Message from Chief Executive, Susan Warren

Posted on 13 September 2022

Celebrating the 50th anniversary of the Māori Language Petition 

Ngā mihi nui, ngā mihi mahana, ngā mihi aroha. Tēnā koutou katoa, Assalamu’alaikum warahmatullahi wabarakatuh, Talofa lava, Malo e lelei, Kia orana, Nisa bula vinaka, Taloha ni, Fakalofa lahi atu, Ni hao, Namaste, and warm greetings.

Ngā mihi o te Wiki o te Reo Māori! This is a particularly significant celebration this year because it is 50 years since the petition for te reo Māori was presented to parliament.

So much has been achieved in those 50 years – recognition of te reo Māori as a national language, establishment of Te Wiki o te reo Māori, increasing use of te reo in media and official communications, a burgeoning interest in learning te reo, and the recent requirement for teachers to incorporate te reo in classroom practice. These changes are significant and eventuated due to the huge effort of so many, day after day and year after year.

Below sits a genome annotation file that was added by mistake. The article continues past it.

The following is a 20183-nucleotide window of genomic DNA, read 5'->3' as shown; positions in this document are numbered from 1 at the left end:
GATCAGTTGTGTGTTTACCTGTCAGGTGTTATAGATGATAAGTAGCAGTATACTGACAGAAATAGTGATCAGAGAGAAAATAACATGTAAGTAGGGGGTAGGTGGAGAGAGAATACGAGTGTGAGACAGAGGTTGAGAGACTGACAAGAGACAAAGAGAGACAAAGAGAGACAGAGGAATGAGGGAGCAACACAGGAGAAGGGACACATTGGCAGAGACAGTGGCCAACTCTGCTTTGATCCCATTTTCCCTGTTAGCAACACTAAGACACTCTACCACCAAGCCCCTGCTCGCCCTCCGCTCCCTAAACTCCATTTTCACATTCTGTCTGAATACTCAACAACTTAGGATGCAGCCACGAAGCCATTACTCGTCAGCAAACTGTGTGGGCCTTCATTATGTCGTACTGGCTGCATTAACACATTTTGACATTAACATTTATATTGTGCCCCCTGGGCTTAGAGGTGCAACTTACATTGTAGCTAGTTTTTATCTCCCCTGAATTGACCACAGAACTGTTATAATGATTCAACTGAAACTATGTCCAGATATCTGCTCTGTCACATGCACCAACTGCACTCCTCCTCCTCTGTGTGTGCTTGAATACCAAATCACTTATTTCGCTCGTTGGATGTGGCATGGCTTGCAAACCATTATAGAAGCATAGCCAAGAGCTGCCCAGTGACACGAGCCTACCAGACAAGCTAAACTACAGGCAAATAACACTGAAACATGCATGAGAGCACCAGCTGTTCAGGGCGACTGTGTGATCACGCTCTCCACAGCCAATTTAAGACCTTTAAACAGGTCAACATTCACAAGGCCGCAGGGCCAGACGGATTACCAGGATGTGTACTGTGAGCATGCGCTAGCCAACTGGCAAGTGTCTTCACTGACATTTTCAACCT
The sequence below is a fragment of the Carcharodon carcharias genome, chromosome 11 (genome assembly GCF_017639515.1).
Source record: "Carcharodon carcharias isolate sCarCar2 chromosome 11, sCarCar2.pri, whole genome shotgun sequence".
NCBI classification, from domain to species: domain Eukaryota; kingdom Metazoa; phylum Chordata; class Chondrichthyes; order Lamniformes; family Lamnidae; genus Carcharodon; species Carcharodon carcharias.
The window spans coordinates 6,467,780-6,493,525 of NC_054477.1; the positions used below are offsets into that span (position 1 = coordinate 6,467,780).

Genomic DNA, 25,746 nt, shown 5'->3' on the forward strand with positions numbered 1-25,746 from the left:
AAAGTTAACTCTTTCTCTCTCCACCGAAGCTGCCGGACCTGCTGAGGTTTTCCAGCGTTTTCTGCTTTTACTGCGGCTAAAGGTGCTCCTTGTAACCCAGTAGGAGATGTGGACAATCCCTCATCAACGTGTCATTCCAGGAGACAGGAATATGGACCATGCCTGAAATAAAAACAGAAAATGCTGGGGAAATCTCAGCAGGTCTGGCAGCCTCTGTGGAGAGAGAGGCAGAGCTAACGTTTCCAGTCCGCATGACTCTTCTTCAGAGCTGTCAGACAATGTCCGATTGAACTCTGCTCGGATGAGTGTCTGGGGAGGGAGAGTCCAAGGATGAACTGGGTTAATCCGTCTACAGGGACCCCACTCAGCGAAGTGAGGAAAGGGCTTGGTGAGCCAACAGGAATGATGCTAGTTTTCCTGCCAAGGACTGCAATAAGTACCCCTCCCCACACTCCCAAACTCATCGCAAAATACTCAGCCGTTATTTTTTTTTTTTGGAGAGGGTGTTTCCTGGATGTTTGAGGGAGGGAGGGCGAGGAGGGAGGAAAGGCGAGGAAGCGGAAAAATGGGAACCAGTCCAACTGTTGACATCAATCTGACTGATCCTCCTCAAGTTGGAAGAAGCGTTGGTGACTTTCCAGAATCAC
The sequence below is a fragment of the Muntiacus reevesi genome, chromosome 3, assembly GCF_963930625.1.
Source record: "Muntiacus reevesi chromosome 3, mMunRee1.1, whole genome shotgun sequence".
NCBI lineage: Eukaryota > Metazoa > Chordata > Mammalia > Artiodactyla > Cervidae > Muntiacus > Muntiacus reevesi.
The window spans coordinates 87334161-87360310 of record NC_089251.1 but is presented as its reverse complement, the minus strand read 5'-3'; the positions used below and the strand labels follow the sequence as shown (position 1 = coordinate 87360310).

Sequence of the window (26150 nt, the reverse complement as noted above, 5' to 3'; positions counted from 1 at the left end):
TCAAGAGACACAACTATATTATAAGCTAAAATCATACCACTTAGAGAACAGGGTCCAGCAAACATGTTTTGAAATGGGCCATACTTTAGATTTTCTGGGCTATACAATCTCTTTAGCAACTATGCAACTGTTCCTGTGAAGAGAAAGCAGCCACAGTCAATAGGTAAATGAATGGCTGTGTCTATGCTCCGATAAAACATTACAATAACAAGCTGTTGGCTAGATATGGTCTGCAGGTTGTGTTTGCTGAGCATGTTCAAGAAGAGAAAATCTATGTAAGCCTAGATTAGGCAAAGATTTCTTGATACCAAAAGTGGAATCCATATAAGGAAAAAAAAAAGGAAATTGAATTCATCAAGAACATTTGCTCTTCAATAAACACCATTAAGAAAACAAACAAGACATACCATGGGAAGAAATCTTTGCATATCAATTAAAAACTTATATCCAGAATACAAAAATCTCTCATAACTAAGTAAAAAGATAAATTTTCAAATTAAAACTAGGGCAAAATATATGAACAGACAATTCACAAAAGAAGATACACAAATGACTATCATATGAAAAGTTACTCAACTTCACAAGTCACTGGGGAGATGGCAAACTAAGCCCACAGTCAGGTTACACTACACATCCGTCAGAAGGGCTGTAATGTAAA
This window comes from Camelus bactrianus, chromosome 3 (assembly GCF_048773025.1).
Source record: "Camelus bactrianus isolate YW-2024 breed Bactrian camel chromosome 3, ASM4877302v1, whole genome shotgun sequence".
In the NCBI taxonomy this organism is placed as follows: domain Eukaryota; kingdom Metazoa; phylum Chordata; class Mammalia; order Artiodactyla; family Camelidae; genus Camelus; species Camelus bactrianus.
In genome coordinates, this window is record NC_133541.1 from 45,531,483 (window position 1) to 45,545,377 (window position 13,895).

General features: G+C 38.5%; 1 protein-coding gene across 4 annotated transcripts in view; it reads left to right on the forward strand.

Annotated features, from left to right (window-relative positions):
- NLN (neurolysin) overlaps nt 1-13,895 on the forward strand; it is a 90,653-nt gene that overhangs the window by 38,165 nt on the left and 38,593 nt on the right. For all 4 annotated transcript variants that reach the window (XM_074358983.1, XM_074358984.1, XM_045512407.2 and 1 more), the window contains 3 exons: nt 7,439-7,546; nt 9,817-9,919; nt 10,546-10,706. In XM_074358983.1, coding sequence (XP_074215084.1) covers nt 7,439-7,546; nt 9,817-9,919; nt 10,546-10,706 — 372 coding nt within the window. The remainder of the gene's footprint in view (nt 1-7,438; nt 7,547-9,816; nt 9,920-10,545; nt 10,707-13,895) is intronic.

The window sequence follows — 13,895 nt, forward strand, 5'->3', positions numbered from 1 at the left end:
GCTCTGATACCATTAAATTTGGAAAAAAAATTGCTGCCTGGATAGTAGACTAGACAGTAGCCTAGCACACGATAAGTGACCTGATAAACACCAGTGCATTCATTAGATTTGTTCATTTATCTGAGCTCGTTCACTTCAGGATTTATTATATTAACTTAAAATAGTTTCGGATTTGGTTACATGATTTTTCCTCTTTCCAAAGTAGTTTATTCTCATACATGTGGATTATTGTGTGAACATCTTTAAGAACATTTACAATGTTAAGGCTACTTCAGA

Ironically though, the specific request of the petition is still to be achieved.  Here is what the original petition requested (in the language of the time):

‘We, the undersigned, do humbly pray that courses in Māori language and aspects of Māori culture be offered in ALL those schools with large Māori rolls and that these same courses be offered, as a gift to the Pakeha from Māori, in ALL other New Zealand schools as a positive effort to promote a more meaningful concept of Integration.’


I am reminded of the whakatauāki gifted to us by our late kaumātua, Mātua Kukupa Tirikatene. It speaks of reflecting on the good that comes out of our work, and of also reflecting on “ngā raranga i makere” (the dropped stitches) because they also have a message.  As we celebrate the many achievements of the last 50 years, let’s also turn our minds to how we can continue to work towards picking up those dropped stitches, so all tamariki and rangatahi in Aotearoa can have the opportunity to learn te reo Māori at school as part of the core curriculum.

Ngā mihi,